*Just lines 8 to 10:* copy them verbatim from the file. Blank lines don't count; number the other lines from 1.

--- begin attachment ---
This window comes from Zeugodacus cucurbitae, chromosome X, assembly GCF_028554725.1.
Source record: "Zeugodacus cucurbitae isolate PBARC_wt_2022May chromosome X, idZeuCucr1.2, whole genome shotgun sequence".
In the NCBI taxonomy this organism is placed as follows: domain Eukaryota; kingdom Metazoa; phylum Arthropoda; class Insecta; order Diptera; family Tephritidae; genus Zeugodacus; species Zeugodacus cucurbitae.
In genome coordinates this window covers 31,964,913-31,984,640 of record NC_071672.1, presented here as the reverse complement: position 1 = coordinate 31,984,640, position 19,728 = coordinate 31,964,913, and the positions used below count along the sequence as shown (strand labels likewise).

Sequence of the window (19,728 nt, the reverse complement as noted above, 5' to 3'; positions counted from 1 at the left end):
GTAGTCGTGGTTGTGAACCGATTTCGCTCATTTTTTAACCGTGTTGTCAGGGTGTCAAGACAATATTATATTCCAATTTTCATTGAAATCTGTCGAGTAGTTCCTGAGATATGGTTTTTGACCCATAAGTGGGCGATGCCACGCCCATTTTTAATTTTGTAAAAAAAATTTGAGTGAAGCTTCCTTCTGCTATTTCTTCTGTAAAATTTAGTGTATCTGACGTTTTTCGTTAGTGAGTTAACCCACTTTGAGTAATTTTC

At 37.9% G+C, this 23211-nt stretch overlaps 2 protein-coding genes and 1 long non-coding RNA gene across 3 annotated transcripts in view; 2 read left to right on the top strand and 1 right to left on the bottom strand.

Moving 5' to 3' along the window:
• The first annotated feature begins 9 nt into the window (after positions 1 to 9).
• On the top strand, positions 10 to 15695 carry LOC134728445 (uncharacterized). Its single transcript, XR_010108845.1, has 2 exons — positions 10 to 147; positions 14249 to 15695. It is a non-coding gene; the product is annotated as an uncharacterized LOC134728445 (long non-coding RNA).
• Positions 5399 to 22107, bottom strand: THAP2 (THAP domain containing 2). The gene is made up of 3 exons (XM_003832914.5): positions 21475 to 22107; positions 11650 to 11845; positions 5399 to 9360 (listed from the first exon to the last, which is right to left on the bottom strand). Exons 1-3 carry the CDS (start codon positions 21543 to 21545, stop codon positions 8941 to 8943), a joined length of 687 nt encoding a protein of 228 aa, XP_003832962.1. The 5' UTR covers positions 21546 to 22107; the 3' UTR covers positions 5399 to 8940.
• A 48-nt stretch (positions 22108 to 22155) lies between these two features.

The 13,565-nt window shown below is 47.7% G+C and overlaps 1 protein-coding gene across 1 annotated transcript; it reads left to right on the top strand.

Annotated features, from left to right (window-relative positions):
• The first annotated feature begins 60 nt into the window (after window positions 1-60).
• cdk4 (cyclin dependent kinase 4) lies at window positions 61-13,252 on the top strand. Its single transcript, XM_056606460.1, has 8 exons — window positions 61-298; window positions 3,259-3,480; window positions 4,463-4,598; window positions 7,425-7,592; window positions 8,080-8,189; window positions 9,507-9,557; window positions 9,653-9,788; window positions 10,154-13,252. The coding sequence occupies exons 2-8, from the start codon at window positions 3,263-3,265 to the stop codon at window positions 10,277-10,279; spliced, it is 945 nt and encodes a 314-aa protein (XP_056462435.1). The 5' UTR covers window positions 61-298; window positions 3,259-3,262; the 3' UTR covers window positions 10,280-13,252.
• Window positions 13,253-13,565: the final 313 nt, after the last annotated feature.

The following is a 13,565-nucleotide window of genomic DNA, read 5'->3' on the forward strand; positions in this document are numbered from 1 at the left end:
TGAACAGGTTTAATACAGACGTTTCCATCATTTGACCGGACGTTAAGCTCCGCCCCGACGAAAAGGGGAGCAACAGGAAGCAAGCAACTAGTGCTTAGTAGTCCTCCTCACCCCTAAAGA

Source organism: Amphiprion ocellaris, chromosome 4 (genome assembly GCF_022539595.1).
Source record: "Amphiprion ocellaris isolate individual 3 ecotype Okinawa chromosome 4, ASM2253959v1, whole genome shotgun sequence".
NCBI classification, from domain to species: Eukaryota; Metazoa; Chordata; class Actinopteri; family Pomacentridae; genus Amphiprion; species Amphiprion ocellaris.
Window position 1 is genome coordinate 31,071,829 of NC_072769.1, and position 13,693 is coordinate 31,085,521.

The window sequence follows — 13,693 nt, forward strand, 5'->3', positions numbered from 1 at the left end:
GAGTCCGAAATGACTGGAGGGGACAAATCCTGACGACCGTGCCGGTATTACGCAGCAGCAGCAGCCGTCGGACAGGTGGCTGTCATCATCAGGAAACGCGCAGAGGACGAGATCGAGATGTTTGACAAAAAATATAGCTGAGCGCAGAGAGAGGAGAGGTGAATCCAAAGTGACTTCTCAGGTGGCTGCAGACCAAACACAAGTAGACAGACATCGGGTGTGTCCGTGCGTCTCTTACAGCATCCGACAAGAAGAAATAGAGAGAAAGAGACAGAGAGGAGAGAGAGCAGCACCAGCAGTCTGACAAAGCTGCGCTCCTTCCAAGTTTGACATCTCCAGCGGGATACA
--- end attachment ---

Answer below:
Moving 5' to 3' along the window:
• The first annotated feature begins 9 nt into the window (after positions 1 to 9).
• On the top strand, positions 10 to 15695 carry LOC134728445 (uncharacterized). Its single transcript, XR_010108845.1, has 2 exons — positions 10 to 147; positions 14249 to 15695. It is a non-coding gene; the product is annotated as an uncharacterized LOC134728445 (long non-coding RNA).